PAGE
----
If you haven’t already looked up your institution on Wikipedia I can almost guarantee that a page already exists. It’s a very good idea that you visit your institution’s Wikipedia entry, if you haven’t done so already, to ensure the information posted is accurate. You can also add basic information, program offerings, demographics, and the official website address if it is not already included.

What you want to keep in mind is that you don’t add significant and specialized content especially if you are an official institutional representative. Wikipedia seeks for un-biased entries crowd-sourced from various users and does not appreciate officials from the organization adding marketing messages, slogans or any overtly promotional content to related pages.

It is said that Wikipedia actually monitors IP addresses for content contributors and if they see a large amount of content coming from a single user, or group of users on the same network, it sends a red flag to the developers.

Having said that, it is always important to monitor and manage the content related to your institutional brand and Wikipedia should definitely be considered part of your online portfolio presence.

Here’s a related article on this topic from eCampus News.


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The Most Influential Colleges on Twitter

The Most Influential Colleges on Twitter, based on research done by Klout.

The list below is the 12 most influential higher education institutions on Twitter based on a Klout score of 1-100, measuring click, comments and retweets.

  1. Stanford University – 70
  2. Syracuse University – 70
  3. Harvard University – 64
  4. University of Wisconsin-Madison – 64
  5. University of California, Berkeley – 56
  6. Butler University – 56
  7. Tufts University – 55
  8. Temple University – 53
  9. University of Minnesota – 52
  10. University of Texas at Austin – 52
  11. Marquette University – 52
  12. Indiana University – 51

Tip to Improve Your Institution’s Twitter Presence: Follow these schools on Twitter and monitor the contents of their tweets, how they engage their community, and what their followers retweet & comment on.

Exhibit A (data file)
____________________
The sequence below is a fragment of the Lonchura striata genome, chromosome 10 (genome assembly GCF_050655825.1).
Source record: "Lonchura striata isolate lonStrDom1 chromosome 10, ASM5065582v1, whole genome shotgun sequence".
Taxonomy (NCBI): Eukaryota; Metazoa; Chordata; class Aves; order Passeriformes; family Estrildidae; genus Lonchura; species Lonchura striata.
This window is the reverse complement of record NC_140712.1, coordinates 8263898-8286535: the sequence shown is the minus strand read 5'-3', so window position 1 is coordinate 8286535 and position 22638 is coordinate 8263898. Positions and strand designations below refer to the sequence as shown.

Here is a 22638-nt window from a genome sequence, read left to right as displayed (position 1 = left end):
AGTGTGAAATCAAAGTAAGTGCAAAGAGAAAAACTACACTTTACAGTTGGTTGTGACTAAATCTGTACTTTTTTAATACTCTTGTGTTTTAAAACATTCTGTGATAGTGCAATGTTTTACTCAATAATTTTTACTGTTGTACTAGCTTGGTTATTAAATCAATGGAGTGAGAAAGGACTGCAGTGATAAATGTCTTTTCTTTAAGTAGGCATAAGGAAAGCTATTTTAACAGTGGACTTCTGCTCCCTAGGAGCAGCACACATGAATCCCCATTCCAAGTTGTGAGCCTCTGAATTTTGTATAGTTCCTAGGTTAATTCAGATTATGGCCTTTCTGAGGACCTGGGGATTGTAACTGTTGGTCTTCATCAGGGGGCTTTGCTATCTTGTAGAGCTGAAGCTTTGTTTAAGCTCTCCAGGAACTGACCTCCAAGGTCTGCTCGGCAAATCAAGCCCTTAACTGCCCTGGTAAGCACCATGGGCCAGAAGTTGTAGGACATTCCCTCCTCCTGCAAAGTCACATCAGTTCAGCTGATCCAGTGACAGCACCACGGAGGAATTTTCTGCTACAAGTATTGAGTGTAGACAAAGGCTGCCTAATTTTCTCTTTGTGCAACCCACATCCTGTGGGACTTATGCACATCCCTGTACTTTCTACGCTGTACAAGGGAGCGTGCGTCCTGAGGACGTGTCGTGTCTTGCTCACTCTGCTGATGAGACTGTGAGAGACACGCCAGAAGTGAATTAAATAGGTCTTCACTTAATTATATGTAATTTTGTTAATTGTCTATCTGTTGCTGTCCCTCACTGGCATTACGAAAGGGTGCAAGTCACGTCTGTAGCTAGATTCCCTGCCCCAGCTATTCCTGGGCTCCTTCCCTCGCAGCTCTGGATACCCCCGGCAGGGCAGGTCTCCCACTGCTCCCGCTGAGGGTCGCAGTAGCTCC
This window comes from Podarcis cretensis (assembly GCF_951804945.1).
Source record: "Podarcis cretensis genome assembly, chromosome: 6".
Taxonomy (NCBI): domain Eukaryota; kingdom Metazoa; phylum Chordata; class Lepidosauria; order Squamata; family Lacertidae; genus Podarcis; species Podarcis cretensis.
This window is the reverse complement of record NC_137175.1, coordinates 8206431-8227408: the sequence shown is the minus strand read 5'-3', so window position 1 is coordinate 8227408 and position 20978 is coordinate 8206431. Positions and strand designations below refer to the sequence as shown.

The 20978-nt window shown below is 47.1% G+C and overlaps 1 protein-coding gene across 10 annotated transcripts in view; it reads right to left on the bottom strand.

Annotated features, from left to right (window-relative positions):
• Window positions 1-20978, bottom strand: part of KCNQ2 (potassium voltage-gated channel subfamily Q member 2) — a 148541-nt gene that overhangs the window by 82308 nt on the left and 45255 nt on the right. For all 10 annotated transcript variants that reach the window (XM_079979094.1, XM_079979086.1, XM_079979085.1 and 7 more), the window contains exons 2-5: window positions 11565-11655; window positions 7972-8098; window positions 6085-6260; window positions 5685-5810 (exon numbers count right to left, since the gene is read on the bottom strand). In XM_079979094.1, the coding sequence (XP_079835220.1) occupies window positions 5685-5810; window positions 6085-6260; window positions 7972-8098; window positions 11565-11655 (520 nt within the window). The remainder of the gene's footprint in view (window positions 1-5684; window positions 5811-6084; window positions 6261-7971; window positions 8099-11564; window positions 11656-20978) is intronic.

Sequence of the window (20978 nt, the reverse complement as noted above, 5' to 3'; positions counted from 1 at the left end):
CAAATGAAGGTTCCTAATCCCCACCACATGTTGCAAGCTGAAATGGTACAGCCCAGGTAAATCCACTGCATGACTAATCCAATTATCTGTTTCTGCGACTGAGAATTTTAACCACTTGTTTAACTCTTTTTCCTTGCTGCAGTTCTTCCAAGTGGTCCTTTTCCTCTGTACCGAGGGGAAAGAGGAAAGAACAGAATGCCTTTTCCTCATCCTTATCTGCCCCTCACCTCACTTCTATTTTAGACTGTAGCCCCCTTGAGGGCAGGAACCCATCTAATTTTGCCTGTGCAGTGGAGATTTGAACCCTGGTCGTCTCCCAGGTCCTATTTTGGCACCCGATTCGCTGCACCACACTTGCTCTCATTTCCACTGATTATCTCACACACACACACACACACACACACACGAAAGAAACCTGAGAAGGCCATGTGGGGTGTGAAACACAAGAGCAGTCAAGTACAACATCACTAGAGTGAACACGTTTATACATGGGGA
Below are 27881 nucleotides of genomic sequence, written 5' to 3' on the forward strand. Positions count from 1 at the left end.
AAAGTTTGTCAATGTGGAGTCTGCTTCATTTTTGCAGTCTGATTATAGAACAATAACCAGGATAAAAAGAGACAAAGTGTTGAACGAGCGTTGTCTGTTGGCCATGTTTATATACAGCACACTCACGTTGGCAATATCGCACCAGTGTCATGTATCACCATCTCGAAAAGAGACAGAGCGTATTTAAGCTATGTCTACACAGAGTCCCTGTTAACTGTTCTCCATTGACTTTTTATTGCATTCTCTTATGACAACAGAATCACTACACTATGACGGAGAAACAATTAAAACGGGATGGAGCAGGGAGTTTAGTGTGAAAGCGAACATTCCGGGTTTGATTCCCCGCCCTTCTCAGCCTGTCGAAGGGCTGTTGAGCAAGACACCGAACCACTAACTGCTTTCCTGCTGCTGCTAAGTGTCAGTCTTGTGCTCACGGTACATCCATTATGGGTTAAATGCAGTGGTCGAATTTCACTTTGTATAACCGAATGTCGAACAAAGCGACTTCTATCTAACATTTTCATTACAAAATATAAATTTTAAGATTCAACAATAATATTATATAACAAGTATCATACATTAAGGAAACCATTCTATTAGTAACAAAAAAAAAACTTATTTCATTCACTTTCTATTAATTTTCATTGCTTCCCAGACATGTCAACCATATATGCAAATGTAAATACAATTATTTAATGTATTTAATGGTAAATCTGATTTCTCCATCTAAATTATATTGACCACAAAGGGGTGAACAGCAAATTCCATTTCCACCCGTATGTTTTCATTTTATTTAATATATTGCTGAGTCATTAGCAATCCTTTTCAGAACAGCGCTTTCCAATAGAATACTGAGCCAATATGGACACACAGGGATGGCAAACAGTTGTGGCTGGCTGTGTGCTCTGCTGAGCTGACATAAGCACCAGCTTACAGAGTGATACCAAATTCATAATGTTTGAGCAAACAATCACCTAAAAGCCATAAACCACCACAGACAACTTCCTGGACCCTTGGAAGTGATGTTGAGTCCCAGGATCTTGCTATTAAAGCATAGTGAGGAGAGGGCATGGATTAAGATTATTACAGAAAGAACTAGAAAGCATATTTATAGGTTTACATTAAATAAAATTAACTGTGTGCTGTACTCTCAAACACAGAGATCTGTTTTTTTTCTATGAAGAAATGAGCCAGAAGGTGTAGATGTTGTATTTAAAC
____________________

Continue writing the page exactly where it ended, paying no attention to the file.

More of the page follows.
How to Handle Negative Publicity on Social Media Sites

There has been an ongoing discussion in the international education field on how to handle the rogue, or simply unhappy, student who spouts off on his her blog/facebook/orkut/renren/twitter page about how upset they are with their educational institution.

The question educators always have is: how to handle negative publicity about your institution on social media sites?

The first response is always: just make it disappear.
“If we pretend as if it never happened no one will ever know, right?”
Unfortunately, no.
In fact, deleting a negative comment or taking down a flagrant post written by an upset student is the last thing you want to do.
It is difficult to watch it sit there and essentially gather more negative publicity but one of the main concepts behind the draw of social media is people feel they can share their opinions. In turn, friends value those opinions and trust their contacts’ views, which help them create impressions and perspective on topics they know less about. Taking a student’s post down essentially takes their voice away, violating their free speech and will only serve to make them more upset.

Having sat through numerous discussions on this topic the answer that always wins is to approach the student in the online space where the comment was created and begin an open, public dialogue. As difficult as it may be, publicly apologize for the mistake and explain how you can improve the students’ situation.
Be clear, concise and detailed.
Avoid placing blame or forging a personal attack. Remember, the customer (your student) is always right, even when they aren’t. Reaching out into their space and showing you are willing to right the situation will go a long way for the student, and their 374 friends, in addition to other outside users who may read the post.

In essence, nothing is perfect all of the time. If you make real life situations disappear eventually the institution seems un-credible because nothing ever goes wrong.

More realistic is having your ear to the ground, reading the social media produced by your students and engaging with them in their space. By responding to the post in a rational manner offering solutions you are creating a positive image of your institution.

This will go a long way when the students and their friends see the public response and realize how far the institution is willing to go to make their students happy.